Protesters in NY: 'Ahmadinejad not wanted here'

Ahmadinejad not wanted

By E.B. SOLOMONT, JERUSALEM POST CORRESPONDENT
September 24, 2009 23:59
4 minute read.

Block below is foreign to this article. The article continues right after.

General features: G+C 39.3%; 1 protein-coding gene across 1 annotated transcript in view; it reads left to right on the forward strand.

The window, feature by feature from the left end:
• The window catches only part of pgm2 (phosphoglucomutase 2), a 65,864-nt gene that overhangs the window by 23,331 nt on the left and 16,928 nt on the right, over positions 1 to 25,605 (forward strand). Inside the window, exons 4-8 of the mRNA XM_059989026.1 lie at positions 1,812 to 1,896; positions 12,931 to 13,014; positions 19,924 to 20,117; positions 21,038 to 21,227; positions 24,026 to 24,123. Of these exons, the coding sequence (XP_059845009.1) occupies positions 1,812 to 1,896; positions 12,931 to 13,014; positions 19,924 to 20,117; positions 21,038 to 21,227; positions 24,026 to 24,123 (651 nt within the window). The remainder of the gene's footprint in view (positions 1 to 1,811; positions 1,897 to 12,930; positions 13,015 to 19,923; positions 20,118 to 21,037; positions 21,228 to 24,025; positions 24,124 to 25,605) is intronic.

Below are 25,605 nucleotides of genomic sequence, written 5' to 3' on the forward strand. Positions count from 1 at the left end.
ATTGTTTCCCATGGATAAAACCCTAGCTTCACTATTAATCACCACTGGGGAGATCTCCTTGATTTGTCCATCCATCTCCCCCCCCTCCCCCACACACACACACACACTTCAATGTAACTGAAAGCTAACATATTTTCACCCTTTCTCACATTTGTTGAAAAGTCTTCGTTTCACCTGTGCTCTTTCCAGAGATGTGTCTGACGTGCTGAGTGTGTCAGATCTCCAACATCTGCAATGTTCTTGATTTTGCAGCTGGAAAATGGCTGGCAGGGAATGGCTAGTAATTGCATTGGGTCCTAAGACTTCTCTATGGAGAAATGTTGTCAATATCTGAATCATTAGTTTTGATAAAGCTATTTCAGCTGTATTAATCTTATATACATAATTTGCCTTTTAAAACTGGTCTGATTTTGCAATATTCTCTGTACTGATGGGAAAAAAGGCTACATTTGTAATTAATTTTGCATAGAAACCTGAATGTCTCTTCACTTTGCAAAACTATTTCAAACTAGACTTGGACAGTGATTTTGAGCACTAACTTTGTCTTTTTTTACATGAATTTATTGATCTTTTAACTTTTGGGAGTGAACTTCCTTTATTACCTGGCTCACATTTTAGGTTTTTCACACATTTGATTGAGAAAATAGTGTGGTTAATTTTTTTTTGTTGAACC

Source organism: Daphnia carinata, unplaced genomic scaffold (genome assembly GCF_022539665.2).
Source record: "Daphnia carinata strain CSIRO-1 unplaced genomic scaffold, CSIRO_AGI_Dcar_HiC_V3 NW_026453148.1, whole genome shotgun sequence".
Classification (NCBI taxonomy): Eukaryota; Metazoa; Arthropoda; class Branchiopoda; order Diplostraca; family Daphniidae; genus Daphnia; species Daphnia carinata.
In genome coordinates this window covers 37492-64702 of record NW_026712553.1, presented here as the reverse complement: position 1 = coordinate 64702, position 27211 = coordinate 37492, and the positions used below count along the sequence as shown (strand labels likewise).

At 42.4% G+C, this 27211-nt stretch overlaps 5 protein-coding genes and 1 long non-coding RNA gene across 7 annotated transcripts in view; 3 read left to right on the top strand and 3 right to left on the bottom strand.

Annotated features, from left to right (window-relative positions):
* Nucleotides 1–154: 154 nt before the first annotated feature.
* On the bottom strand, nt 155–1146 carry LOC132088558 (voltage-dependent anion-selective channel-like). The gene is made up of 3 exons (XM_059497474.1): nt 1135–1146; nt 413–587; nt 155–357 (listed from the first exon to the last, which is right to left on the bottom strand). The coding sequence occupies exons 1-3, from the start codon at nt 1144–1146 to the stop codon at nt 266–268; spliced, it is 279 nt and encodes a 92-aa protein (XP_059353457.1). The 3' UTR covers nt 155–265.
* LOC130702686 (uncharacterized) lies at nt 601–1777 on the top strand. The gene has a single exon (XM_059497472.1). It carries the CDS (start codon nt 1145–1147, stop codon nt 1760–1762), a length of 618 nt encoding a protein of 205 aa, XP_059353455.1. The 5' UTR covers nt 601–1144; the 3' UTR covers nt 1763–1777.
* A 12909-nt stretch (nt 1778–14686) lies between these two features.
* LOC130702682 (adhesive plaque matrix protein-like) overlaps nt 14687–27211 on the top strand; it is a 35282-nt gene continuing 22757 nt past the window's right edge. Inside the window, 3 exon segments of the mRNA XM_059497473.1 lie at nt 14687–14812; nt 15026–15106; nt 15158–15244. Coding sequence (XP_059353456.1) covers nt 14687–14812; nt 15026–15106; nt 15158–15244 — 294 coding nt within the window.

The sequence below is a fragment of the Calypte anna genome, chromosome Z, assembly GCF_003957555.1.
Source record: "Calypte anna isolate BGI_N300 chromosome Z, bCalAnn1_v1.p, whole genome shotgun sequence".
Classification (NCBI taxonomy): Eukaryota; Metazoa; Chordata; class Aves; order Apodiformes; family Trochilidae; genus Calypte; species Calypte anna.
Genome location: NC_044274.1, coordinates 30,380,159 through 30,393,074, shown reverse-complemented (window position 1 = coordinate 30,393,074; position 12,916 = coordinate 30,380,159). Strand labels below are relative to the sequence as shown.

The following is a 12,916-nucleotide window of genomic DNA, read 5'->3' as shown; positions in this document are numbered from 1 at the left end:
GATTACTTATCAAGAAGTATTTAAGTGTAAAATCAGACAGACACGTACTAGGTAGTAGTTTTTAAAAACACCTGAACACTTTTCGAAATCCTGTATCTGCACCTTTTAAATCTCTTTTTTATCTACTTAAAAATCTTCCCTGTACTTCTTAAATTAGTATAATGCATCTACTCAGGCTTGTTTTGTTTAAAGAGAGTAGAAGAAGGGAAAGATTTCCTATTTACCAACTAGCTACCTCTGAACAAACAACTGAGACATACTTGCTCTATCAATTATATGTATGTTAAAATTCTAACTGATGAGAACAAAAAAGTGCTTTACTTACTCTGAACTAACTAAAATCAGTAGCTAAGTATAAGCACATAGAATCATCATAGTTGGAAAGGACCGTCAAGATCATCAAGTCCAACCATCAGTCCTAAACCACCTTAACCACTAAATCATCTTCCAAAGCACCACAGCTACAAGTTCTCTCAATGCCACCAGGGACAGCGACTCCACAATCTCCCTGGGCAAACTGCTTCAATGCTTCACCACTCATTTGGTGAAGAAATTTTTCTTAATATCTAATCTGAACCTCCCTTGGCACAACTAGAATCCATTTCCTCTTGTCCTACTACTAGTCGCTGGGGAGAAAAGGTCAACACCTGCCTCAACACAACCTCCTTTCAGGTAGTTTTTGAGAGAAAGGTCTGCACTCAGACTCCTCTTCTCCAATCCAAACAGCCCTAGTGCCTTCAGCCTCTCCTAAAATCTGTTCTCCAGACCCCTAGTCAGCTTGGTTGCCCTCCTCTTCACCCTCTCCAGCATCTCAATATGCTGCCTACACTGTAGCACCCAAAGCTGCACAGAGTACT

Throngs of people descended on the UN Thursday to protest the Iranian president's anti-Israel diatribe at the General Assembly and to stand in opposition to human rights violations in Iran following the usurped June election. Waving signs that declared "No Nuclear Iran" and "Ahmadinejad not wanted here," they filed into Dag Hammarskjold Plaza at noon to denounce Mahmoud Ahmadinejad, just as other demonstrations were to take place in other US cities. At New York's "Stand For Freedom in Iran" demonstration - organized by the Jewish community in conjunction with labor groups and others - shouts of "Stop Iran Now" were punctuated by three shofar blasts, meant to summon world leaders to act against the Iranian nuclear threat. On stage, four volunteers stood with tape across their mouths and carrying signs that read: "I'm gay and in Iran I'm killed" and "I'm a woman and in Iran I'm stoned." Protesters held clusters of green balloons and waved Iranian flags in solidarity with the opposition movement there. Mansour Etehid, an Iranian Jew who traveled to New York from his home in California summed up in two words his reason for attending the rally. "For freedom," he said. Holocaust survivor and Nobel laureate Elie Wiesel pleaded with the international community to charge Ahmadinejad with crimes against humanity and try him at The Hague. "This is a solemn appeal to the leaders of the world," Wiesel said. "His presence anywhere is an insult to what is sacred in democracy... He is an enemy of humanity." In the crowd, protester Mark Goret said: "He's dangerous, he's evil and if he gets the [nuclear] weapon, he'll use it." "Ahmadinejad has said multiple times he wants Israel wiped off the map," said Jaime Lynn, a volunteer with the evangelical group, Christians United for Israel. "I'm here to stand with my Jewish brothers and sisters to let them know that we're standing with them in their plight." Although demonstrators were largely Jewish, organizers included a broad coalition of groups, including the Jewish Community Relations Council, synagogue groups, churches and local chapters of the NAACP civil rights organization and the AFL-CIO labor federation. Among those in attendance were New York Governor David Paterson and former New York City mayor Rudolph Giuliani. Iranian activists also joined the rally, including Hassan Zarezadeh Ardeshir, who told the crowd: "Ahmadinejad and other faces of [the] Islamic regime are not just an internal issue. This is about terrorism, nuclear weapons and human rights abuses." "He is not my president," declared an Iranian woman, Roya Teimouri, making her 15th annual visit to protest the Teheran regime at the UN General Assembly. She said she was warned by Muslim Iranians against appearing at a Jewish rally, but that "human rights has no borderline. They stood up for us," she said, referring to the Jewish community. "I am Iranian and not Jew, but you don't have to be a Jew to feel the Holocaust," she said, in a voice hoarse from participating in another protest a day earlier. "They're killing my people like Hitler killed the Jews." Hundreds of Iranian Americans also gathered on Wednesday to protest Ahmadinejad's fraud in June's presidential election. Amid a sea of green-clad demonstrators, nearly a dozen rabbis clad in prayer shawls were arrested and charged with disorderly conduct after they blocked traffic near the UN. The rabbis were released after being issued summonses, according to media reports. On Wednesday night, Ahmadinejad declared his June reelection "glorious" and "fully democratic," in a fiery speech that targeted Israel as a "Zionist regime" guilty of "inhumane policies in Palestine." Through a translator, he likened actions by Israel in Gaza to "genocide," and said the international community "is impatiently waiting for the punishment of the aggressors and the murderers of the defenseless people of Gaza." Ahmadinejad portrayed Israel and its allies - including the United States - as part of a vast conspiracy. "It is no longer acceptable that a small minority would dominate the politics, economy and culture of major parts of the world by its complicated networks, and establish a new form of slavery, and harm the reputation of other nations, even European nations and the US, to attain its racist ambitions," he said. As promised beforehand, a dozen delegations walked out of the auditorium as Ahmadinejad began to target Israel. The delegations from the US, France, Britain, Argentina, Australia, Costa Rica, Denmark, Germany, Hungary, Italy and New Zealand left the room during the speech. Canada boycotted the speech altogether, as did Israel, which earlier called on world leaders to boycott the address in protest of Ahmadinejad's repeated denial of the Holocaust and vitriol against Israel. "It is disappointing that Mr. Ahmadinejad has once again chosen to espouse hateful, offensive and anti-Semitic rhetoric," Mark Kornblau, spokesman to the US mission to the United Nations, said in a statement. Jewish groups immediately rejected the diatribe against Israel. "The UN has been soiled by Ahmadinejad's grotesque anti-Semitic diatribes," said David Harris, the executive director of the American Jewish Committee. Calling him a "liar" and a "dictator," Harris said Ahmadinejad's intention to acquire nuclear weapons posed a threat. He called on the international community to stop "treating Ahmadinejad as a statesman," and to recognize him for "the dangerous thug he is."


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